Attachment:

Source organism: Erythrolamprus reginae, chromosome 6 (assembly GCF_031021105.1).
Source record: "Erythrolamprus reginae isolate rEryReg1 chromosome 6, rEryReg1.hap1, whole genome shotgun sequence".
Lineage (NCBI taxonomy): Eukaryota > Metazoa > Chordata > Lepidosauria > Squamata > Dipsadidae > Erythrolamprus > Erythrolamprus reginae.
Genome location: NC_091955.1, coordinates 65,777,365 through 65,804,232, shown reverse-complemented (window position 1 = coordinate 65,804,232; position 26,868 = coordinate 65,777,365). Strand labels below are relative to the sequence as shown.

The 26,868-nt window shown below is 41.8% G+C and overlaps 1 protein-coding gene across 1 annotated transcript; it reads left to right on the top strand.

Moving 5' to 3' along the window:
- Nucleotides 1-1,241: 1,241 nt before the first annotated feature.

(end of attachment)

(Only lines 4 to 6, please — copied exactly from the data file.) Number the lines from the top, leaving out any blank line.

Genome location: NC_091955.1, coordinates 65,777,365 through 65,804,232, shown reverse-complemented (window position 1 = coordinate 65,804,232; position 26,868 = coordinate 65,777,365). Strand labels below are relative to the sequence as shown.

The 26,868-nt window shown below is 41.8% G+C and overlaps 1 protein-coding gene across 1 annotated transcript; it reads left to right on the top strand.

Moving 5' to 3' along the window: